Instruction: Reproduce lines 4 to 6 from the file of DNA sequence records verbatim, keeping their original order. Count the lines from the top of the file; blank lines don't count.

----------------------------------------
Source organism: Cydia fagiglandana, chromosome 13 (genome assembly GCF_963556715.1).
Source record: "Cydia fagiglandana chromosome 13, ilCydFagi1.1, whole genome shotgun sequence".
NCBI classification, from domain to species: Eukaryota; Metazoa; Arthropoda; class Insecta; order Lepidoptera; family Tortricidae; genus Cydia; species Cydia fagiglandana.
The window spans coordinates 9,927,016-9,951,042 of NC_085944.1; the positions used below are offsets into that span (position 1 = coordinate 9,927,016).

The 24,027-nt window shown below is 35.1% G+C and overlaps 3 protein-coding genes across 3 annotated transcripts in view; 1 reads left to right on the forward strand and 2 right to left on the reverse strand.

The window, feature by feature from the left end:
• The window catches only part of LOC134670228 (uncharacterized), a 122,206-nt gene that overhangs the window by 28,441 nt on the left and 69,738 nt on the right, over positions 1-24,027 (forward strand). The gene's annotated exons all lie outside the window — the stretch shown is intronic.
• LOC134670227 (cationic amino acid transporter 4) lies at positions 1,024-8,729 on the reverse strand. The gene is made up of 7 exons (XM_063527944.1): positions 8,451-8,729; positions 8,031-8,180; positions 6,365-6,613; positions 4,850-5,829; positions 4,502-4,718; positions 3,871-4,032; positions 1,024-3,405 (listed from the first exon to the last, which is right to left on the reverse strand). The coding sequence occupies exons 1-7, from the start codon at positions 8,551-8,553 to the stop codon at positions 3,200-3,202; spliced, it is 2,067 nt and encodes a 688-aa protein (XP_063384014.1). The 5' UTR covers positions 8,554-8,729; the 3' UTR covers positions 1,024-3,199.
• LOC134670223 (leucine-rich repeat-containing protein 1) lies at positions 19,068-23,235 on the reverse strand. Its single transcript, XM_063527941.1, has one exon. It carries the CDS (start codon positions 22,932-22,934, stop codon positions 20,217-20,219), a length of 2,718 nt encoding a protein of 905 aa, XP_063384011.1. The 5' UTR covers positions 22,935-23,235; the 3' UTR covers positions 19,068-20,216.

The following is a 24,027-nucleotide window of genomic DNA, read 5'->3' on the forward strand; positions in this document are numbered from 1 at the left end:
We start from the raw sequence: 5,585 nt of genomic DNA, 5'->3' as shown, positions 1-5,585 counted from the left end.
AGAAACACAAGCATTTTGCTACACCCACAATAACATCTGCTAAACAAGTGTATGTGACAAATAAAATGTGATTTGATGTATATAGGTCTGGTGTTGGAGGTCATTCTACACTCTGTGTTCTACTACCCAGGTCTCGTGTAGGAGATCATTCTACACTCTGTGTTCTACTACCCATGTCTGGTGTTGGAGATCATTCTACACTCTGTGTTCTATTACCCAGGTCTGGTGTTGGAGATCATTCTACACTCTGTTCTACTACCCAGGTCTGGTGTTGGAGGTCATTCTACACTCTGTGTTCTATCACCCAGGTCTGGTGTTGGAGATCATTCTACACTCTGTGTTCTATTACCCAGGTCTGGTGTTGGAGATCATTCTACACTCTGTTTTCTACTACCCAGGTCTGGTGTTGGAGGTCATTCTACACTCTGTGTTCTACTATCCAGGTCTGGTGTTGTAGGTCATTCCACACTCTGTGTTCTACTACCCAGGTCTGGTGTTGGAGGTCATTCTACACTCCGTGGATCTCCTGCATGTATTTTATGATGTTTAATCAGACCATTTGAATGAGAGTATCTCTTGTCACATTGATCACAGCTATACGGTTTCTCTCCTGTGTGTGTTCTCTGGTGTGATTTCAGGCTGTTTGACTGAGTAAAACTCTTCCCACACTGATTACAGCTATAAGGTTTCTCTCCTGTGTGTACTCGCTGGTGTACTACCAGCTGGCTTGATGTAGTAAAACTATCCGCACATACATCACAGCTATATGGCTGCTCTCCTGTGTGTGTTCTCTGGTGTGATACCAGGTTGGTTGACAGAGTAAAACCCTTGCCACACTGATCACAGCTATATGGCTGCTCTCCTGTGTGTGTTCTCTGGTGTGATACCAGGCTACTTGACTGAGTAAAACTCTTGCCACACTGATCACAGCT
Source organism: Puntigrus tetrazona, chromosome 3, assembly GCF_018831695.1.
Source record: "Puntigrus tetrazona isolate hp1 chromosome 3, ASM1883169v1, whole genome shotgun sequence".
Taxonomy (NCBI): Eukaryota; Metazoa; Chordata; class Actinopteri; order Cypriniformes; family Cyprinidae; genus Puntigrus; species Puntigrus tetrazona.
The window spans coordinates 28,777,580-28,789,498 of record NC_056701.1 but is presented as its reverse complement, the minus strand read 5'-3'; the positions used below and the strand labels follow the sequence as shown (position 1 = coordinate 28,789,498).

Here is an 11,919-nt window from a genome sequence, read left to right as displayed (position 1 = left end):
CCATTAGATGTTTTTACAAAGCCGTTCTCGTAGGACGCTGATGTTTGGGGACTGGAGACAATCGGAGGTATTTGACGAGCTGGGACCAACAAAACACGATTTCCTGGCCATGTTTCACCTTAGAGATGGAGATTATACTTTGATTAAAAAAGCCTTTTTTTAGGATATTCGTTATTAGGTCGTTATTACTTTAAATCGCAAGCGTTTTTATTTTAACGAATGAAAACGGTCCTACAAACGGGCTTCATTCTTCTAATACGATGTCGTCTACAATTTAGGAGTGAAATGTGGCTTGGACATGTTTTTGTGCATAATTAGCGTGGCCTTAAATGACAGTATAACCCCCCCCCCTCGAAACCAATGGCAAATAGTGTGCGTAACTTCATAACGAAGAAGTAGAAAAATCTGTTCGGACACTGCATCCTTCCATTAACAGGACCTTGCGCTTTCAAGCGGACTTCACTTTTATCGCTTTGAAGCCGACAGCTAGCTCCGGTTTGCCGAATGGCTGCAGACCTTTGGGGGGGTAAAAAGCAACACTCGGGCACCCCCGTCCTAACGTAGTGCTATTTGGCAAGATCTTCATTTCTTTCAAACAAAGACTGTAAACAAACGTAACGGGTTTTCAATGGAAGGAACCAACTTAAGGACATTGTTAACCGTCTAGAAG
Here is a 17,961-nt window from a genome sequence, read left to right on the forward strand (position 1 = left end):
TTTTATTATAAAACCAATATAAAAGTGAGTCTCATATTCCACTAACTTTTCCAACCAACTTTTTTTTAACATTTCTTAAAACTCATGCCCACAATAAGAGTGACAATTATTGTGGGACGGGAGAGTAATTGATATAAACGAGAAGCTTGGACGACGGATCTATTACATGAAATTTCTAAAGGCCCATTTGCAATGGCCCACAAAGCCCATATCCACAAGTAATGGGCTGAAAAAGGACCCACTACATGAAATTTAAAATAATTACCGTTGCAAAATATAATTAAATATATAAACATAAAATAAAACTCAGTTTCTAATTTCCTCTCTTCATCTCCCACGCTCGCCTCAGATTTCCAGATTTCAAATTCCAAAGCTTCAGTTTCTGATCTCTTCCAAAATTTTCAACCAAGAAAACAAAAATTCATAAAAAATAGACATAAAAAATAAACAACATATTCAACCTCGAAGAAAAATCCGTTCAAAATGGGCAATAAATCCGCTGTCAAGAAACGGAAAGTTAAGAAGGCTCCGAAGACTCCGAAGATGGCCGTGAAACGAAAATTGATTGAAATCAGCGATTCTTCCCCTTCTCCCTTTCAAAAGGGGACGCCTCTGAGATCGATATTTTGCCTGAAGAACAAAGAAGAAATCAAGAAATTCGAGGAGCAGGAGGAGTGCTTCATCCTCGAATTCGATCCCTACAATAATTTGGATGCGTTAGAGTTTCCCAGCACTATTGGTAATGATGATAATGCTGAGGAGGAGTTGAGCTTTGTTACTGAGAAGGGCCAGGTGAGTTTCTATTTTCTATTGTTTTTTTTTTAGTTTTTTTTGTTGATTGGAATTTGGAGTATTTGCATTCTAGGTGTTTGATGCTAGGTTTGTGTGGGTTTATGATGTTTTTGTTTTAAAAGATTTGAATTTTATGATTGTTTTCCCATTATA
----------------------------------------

The window spans coordinates 9,927,016-9,951,042 of NC_085944.1; the positions used below are offsets into that span (position 1 = coordinate 9,927,016).

The 24,027-nt window shown below is 35.1% G+C and overlaps 3 protein-coding genes across 3 annotated transcripts in view; 1 reads left to right on the forward strand and 2 right to left on the reverse strand.

The window, feature by feature from the left end: